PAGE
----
For Indigenous defenders of Brazil’s rainforests, ‘Lula is our only hope’

For the past four years, Wenatoa Parakana has seen the rainforest her ancestors fiercely defended being cut down at breakneck speed.

In this remote part of the Brazilian Amazon, pristine jungle gives way to cattle pastures and loggers chop down thick trees that have stood for centuries. Hoping to get rich, wild miners head deep into the forest in search of gold.

“They are invading our country” said Wenatoa, a 32-year-old community leader, as she stood in front of the cooking hut in her village in the Apyterewa Reservation. “They knock down trees, plant soybeans.”

A child silhouetted in a river against an orange sky

An indigenous boy bathes in the Xingu River in the village of Piaracu, in the state of Mato Grosso, Brazil.

(Carl de Souza/AFP/Getty Images)

As deforestation progresses, hunting in the thinning jungle areas has become more difficult for the approximately 900 Parakana tribes who live in the 1.9 million hectare reserve. Illegal mining has polluted the Xingu River, leaving residents without clean water.

But for Wenatoa and other Amazonians, there is a glimmer of hope on the horizon: Brazil’s newly elected President Luiz Inácio Lula da Silva has vowed to stop the destruction of rainforests and evict invaders from indigenous reserves like this one.

“Lula is our only hope,” she said. “He will help us.”

Deforestation in Brazil hit a multi-year high under outgoing President Jair Bolsonaro, who mocked international calls to stem the destruction while weakening environmental policing. He claimed that protecting forests was limiting economic growth and advocated opening protected areas to mining and ranching.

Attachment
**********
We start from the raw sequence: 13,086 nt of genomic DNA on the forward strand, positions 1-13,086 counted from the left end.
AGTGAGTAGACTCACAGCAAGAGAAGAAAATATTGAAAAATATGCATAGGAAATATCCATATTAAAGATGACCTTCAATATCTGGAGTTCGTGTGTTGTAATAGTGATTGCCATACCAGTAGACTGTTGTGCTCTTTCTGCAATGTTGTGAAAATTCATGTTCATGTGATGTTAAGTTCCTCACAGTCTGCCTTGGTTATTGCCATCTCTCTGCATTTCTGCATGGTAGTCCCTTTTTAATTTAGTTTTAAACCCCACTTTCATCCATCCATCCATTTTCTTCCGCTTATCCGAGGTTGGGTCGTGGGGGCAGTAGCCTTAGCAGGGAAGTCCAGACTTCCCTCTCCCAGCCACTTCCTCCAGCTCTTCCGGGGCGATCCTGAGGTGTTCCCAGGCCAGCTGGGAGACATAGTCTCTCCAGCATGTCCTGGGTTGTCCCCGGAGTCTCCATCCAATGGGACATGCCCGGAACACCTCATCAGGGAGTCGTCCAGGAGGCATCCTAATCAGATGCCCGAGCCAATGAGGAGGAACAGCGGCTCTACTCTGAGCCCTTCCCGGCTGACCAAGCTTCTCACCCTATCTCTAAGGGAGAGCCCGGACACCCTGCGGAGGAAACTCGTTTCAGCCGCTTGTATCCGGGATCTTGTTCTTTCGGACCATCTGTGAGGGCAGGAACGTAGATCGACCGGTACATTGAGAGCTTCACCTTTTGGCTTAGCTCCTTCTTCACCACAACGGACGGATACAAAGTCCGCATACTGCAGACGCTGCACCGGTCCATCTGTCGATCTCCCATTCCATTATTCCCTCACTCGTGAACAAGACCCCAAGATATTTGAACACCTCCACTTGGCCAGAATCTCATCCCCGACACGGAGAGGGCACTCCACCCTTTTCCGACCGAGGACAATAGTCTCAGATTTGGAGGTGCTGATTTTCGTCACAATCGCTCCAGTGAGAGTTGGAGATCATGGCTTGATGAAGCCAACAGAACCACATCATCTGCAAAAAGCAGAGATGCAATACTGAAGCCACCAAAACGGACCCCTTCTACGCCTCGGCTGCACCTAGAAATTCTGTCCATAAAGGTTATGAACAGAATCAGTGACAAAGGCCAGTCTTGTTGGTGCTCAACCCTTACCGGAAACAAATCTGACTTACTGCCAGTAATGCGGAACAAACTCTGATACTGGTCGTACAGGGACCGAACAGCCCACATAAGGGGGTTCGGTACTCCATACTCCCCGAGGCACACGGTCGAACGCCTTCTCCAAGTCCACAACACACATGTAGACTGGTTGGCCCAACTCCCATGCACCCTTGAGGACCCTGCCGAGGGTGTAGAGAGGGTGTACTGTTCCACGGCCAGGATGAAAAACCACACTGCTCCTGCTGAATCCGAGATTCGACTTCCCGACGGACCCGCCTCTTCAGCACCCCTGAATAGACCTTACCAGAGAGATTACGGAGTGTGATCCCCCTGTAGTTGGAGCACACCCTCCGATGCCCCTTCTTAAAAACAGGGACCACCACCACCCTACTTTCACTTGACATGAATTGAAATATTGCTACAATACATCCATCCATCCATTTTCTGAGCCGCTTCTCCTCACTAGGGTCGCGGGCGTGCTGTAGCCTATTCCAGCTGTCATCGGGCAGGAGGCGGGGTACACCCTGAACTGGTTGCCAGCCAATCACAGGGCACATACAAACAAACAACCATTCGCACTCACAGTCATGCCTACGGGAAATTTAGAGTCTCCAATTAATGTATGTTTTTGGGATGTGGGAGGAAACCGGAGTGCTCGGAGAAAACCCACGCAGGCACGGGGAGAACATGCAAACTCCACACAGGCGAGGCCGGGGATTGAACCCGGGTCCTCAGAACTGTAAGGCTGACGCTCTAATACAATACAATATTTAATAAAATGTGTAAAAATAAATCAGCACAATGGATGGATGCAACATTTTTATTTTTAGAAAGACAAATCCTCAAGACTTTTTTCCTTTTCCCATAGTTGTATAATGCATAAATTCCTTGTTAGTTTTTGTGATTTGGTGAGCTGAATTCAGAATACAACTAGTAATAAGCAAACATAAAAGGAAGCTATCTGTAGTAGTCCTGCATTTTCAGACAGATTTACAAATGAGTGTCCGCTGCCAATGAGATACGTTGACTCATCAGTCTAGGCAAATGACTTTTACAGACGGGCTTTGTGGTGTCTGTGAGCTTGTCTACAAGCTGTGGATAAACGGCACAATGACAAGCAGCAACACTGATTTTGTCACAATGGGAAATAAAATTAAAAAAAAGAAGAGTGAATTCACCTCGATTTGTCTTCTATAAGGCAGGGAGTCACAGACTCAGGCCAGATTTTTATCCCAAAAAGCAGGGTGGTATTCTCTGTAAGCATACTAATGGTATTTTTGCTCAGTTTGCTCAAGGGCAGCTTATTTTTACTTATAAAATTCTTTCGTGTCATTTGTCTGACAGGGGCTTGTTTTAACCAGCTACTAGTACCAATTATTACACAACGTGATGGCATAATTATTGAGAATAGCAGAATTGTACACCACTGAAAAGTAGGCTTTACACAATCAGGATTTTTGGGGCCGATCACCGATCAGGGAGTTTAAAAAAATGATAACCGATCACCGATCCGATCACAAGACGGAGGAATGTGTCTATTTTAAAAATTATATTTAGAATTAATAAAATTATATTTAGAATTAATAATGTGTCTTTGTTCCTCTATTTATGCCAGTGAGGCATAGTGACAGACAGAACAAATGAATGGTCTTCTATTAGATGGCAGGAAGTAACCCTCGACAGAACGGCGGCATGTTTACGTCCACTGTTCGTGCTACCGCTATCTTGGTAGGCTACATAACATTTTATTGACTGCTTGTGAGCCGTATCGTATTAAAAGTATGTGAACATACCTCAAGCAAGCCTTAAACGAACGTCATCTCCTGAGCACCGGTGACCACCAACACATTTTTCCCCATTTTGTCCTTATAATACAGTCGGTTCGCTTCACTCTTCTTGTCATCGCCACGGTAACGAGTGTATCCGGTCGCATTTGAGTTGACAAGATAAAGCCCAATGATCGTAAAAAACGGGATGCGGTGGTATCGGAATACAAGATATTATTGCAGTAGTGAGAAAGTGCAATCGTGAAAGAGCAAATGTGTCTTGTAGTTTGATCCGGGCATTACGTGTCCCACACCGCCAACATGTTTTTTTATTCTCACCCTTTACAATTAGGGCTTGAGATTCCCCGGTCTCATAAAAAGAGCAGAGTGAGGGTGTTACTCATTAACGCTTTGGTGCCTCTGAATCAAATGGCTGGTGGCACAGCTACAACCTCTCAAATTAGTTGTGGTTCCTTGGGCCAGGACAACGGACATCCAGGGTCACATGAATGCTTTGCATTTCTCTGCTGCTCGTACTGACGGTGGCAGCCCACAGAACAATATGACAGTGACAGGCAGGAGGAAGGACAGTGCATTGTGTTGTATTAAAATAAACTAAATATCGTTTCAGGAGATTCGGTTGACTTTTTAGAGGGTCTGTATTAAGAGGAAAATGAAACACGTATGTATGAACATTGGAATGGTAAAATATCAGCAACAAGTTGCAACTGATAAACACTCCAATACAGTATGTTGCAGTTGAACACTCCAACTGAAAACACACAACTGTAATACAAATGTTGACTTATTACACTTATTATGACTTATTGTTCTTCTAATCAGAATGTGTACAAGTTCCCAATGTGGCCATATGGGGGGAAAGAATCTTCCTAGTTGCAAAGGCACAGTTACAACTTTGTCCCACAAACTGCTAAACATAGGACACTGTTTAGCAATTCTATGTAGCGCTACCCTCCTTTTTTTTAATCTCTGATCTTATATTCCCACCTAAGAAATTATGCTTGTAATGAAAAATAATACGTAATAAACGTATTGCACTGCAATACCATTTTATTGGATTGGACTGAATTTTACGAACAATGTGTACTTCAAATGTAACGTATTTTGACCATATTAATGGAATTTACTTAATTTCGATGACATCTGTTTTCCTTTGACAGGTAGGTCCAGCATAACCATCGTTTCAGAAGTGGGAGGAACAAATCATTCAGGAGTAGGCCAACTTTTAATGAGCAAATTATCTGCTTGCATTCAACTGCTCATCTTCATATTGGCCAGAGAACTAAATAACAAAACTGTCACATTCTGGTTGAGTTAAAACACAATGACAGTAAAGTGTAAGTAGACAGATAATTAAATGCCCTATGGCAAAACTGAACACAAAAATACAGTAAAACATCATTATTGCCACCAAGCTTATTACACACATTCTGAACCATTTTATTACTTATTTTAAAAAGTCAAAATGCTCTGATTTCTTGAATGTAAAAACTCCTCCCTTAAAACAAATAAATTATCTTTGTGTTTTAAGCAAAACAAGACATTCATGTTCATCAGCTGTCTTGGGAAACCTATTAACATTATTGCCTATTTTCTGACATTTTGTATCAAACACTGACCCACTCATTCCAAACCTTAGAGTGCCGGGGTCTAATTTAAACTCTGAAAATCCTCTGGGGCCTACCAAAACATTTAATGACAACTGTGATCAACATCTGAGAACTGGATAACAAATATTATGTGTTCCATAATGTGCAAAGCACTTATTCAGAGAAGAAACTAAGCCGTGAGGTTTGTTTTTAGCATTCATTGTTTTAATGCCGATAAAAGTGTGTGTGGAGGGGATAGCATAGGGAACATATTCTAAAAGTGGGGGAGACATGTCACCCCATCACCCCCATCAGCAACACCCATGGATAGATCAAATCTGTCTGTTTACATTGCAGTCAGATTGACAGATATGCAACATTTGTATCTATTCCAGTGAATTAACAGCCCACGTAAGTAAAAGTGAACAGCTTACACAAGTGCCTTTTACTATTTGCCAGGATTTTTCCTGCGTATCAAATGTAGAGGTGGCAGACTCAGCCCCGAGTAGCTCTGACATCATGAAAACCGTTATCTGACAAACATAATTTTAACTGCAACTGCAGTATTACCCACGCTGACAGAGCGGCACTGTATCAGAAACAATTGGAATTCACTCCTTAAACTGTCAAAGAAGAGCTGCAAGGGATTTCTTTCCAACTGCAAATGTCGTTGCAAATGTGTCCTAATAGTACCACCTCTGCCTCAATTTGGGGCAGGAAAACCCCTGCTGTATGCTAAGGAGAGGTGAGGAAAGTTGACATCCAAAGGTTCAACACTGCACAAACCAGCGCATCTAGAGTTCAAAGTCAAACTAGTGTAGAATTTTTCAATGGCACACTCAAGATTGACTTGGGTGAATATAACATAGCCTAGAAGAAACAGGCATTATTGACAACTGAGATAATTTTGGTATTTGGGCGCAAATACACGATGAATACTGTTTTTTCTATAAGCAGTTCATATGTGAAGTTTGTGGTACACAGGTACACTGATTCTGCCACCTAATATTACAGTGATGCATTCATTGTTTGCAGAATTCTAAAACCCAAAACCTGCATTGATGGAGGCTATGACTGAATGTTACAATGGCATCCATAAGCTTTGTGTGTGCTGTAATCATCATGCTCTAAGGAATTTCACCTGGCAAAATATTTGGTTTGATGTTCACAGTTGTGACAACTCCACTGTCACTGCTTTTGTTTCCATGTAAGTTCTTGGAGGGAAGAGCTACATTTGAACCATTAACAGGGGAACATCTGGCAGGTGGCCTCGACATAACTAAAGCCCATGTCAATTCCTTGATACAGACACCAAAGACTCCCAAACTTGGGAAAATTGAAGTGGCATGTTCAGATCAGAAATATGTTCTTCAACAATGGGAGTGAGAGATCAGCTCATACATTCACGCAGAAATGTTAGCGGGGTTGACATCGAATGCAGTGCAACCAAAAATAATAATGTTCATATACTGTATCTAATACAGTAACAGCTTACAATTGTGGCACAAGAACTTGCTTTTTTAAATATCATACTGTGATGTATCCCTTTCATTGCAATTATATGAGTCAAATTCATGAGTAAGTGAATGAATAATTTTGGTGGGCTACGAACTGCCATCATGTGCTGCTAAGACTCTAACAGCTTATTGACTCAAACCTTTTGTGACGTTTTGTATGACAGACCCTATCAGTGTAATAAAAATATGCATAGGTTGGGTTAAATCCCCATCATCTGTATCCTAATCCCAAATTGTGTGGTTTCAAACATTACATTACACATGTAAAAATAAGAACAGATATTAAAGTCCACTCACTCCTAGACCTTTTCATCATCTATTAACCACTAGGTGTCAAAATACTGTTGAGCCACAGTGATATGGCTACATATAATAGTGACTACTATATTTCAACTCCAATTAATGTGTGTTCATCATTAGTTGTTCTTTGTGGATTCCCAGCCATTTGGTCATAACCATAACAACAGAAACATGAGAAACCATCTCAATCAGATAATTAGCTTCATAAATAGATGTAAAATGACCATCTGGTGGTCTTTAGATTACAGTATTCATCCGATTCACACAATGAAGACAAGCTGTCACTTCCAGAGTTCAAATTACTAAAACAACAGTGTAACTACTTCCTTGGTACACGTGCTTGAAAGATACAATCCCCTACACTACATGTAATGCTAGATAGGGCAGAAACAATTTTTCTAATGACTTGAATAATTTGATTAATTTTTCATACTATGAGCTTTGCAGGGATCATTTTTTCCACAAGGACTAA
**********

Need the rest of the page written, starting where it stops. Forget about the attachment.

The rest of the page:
The results have been clear: land speculators have penetrated deep into the rainforests, and parts of the Brazilian Amazon are now emitting more carbon than they absorb. Scientists warn the forest is nearing a tipping point where it will transform into a savanna, with devastating consequences for global climate.

Lula, who is ready to take office on January 1 after narrowly beating Bolsonaro, has promised the government will turn over a leaf. He has made the environment a cornerstone of his agenda and has vowed to crack down on deforestation, punish those who trespass and make Brazil a leader in the global fight against climate change.

A bearded man in a suit kisses a woman on the forehead

Brazilian President-elect Luiz Inácio Lula da Silva, right, with indigenous activist Puyr Tembe at the United Nations Climate Change Summit November 17, 2022 in Sharm el Sheikh, Egypt.

(Peter Dejong / Associated Press)

“I’m here to tell you all that Brazil is back,” Lula said at the United Nations climate summit in Egypt last month, as hundreds of attendees cheered and chanted his name. “You all know that we are going to fight a great fight against deforestation.”

Lula has already negotiated the relaunch of an international Amazon fund that once funded conservation projects until it was suspended in 2019 amid rapid deforestation, freezing more than $500 million in aid.

He’s also soliciting new donors, including the US and UK, to raise much-needed money to fund his ambitious goal of ending deforestation by 2030.

In a nod to those on the front lines of fighting to save the Amazon, Lula is also widely expected to quickly begin reclaiming indigenous lands, a process paralyzed by Bolsonaro and widely regarded as one of the most effective ways to conserve the Amazon forests is viewed.